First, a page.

Designing Communities to Withstand Wildfires
“Wildfires are a global problem,” says Department of Fire Protection Engineering (FPE) assistant professor Michael Gollner. “A big one.” In the U.S. alone, these disasters, including six of the nation’s top ten most destructive fires, have destroyed 38,000 homes in the past 15 years.
“Wildfires are part of a natural ecological cycle, but we haven’t really learned to live with them,” says Gollner. “We’re making the situation worse. We need to understand these fires, before, when, and after they occur. We need to do a better job of protecting people, managing our ecosystems, and addressing global climate concerns.” But despite the growing danger, he adds, only a handful of comprehensive studies on community fire resilience have been conducted.
Because actual wildfires provide only limited opportunities to safely collect data and diagnostic information, Gollner’s research group and its collaborators use a variety of approaches to study them, from the lab to the environmental scale. These include live burns of scale models in simulated conditions, computer modeling, remote sensing, ignition experiments, characterizing the burning behavior of different fuel sources, using imagery from satellite observation systems, data assimilation, and geographical and atmospheric science.
The National Fire Protection Association (NFPA) asked Gollner to examine how fire spreads where nature meets human development (a zone called the wildland-urban interface), identify gaps in current knowledge, and propose prevention and protection strategies. He recently completed the study and co-authored a report with three FPE undergraduates from his research group: Raquel Hakes, Sara Caton, and Kyle Kohler (B.S. ’15).
There are three ways in which wildfires can ignite homes, and homes can ignite each other, Gollner explains. The first is radiative heat, which is transferred through space, and was originally thought to be the cause of most ignitions. The second is direct flame contact from small fires. Firebrands—the little embers that fly through the air—are the third and the most insidious, because they can land, smolder, and ignite miles away and hours later, far from the actual fire front. All of these paths are affected by variables including the weather, terrain, plant life, physical barriers, construction materials, and housing design and density, making wildland-urban interface fire behavior inherently difficult to predict.
Communities need to ensure they can provide sufficient water and safe zones for firefighters, an evacuation plan for residents, and multiple routes out of town. But what about the homes and property left behind?
Gollner answers the question with one of his own: “What if you design your home and community so that they can’t be ignited in the first place?”
That’s very difficult, he concedes, but there are many things communities can do that can mitigate or prevent damage. And the most important of those things, he says, is applying fire protection principles to the exterior of our homes.
“Once it’s in the community, the fire is going to travel from house to house, not tree to tree,” he explains. “Detection and suppression systems are designed for the inside of your home. But they don’t account for your roof or your attic, which is where many fires ignite. If the attic is on fire and the home’s sprinklers go off below, not only are they ineffective, they’re also wasting the water and lowering the pressure the firefighters need.”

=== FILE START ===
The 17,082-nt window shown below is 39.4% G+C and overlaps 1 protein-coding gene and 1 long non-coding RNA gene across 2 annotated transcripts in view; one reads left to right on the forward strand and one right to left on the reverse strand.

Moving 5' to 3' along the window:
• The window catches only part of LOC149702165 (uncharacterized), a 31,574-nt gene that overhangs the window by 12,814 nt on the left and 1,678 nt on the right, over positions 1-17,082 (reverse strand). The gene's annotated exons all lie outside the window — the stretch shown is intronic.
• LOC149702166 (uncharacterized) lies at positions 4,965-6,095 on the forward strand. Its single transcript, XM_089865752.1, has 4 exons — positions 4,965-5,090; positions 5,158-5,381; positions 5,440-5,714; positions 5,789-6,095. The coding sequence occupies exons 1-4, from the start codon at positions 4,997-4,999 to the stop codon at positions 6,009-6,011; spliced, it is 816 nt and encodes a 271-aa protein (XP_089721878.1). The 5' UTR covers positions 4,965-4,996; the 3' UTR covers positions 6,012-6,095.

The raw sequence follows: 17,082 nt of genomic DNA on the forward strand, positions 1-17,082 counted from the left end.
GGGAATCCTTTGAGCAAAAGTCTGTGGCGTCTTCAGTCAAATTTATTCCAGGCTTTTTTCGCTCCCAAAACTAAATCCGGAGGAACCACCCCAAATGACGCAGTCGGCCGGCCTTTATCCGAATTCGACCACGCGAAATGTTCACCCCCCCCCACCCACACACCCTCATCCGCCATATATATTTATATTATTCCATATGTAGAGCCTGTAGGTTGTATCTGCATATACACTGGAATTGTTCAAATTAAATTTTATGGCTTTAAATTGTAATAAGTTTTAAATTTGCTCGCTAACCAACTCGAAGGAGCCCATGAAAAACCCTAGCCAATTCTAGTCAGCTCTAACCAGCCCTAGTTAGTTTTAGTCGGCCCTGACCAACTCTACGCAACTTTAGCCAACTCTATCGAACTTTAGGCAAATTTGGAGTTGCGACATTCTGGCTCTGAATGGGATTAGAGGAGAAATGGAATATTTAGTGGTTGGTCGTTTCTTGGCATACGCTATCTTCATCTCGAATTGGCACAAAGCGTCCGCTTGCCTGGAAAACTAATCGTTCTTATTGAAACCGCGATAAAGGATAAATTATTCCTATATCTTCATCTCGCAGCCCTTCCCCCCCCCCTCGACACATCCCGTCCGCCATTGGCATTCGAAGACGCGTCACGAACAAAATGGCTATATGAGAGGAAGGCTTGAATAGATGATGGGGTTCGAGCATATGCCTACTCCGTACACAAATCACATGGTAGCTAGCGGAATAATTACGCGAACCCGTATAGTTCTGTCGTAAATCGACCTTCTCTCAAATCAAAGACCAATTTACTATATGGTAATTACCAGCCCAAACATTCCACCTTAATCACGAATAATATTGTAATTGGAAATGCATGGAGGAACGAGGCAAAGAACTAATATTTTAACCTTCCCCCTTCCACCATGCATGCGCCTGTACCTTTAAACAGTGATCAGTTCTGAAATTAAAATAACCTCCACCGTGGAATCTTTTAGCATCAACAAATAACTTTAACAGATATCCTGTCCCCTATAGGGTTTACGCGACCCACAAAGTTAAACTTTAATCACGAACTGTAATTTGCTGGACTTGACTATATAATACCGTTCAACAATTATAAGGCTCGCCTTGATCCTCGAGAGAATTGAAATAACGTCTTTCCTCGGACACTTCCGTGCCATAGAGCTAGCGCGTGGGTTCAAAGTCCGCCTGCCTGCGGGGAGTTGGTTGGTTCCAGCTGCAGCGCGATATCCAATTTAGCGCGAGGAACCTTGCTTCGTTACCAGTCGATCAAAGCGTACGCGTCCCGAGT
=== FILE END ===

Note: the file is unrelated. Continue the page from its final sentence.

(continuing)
It is imperative that old roofs should be replaced with those made from fire-resistant materials, he says. Debris must be cleared from gutters. Trees, bushes and mulch should not come within five feet the home. The lower branches of the trees in or bordering the community can be trimmed off to help keep the fire low to the ground, which reduces fire intensity and makes it easier to suppress. Homes should be built farther apart. Power lines should be buried, or at least kept clear to prevent the loss of electricity required to run water pumps, utilities, and hospitals. Towns need to think more strategically about their perimeters by examining what separates them from the wilderness, and how wide that separation is. Individual homeowners must be aware of how fire could spread from neighboring properties, and customize their protection strategies accordingly.
In Fall 2015, Gollner introduced undergraduate and graduate students to this crucial area of research in a new course, ENFP 489W/629W: Wildland Fires: Science and Applications. Students learned about designing buildings to resist ignition, wildfire spread, community planning, community resilience, NFPA and ICC Codes, and modeling tools such as FARSITE. The course also featured lectures and demonstrations from members of the U.S. Forest Service and the Maryland Department of Natural Resources Forest Service.
In their final project, the students chose between analyzing and reporting on one of two real wildland-urban interface communities in California, or designing a new resilient community in a location subject to wildfires. The creativity and variety of their proposed solutions, Gollner says, highlighted the scarcity of precedent and the lack of documented methods of creating wildfire-resilient communities.
Gollner hopes that his work, and the work of his colleagues and students, will generate and contribute to the data needed to build meaningful statistics and more accurate strategies for planning and protecting our homes.
“I think the wildland-urban interface is one in which fire protection engineers can have the greatest impact in the field of community resilience,” he says.
For More Information:
Fire Protection Research Foundation report: “Pathways for Building Fire Spread at the Wildland Urban Interface.” Michael J. Gollner, Raquel Hakes, Sara Canton and Kyle Kohler, March 2015.
July 9, 2015